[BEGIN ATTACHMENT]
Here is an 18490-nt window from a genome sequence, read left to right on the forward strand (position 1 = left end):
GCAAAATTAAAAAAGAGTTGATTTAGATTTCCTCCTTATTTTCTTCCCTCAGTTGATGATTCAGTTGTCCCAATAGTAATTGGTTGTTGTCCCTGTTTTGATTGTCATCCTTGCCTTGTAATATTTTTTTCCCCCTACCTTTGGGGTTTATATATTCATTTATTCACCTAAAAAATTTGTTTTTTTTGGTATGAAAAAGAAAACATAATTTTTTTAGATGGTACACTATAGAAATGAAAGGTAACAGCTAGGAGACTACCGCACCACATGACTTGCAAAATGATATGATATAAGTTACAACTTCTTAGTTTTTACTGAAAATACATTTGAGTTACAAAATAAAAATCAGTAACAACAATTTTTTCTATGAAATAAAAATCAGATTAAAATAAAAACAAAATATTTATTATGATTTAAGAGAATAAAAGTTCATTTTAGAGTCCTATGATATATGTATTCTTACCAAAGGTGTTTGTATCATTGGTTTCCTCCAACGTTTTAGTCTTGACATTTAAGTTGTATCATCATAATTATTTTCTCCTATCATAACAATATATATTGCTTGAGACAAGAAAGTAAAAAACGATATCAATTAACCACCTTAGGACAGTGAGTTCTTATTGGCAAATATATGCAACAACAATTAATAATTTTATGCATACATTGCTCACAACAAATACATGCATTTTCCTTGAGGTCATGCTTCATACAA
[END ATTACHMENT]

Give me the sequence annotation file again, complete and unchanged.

Here is an 18490-nt window from a genome sequence, read left to right on the forward strand (position 1 = left end):
GCAAAATTAAAAAAGAGTTGATTTAGATTTCCTCCTTATTTTCTTCCCTCAGTTGATGATTCAGTTGTCCCAATAGTAATTGGTTGTTGTCCCTGTTTTGATTGTCATCCTTGCCTTGTAATATTTTTTTCCCCCTACCTTTGGGGTTTATATATTCATTTATTCACCTAAAAAATTTGTTTTTTTTGGTATGAAAAAGAAAACATAATTTTTTTAGATGGTACACTATAGAAATGAAAGGTAACAGCTAGGAGACTACCGCACCACATGACTTGCAAAATGATATGATATAAGTTACAACTTCTTAGTTTTTACTGAAAATACATTTGAGTTACAAAATAAAAATCAGTAACAACAATTTTTTCTATGAAATAAAAATCAGATTAAAATAAAAACAAAATATTTATTATGATTTAAGAGAATAAAAGTTCATTTTAGAGTCCTATGATATATGTATTCTTACCAAAGGTGTTTGTATCATTGGTTTCCTCCAACGTTTTAGTCTTGACATTTAAGTTGTATCATCATAATTATTTTCTCCTATCATAACAATATATATTGCTTGAGACAAGAAAGTAAAAAACGATATCAATTAACCACCTTAGGACAGTGAGTTCTTATTGGCAAATATATGCAACAACAATTAATAATTTTATGCATACATTGCTCACAACAAATACATGCATTTTCCTTGAGGTCATGCTTCATACAA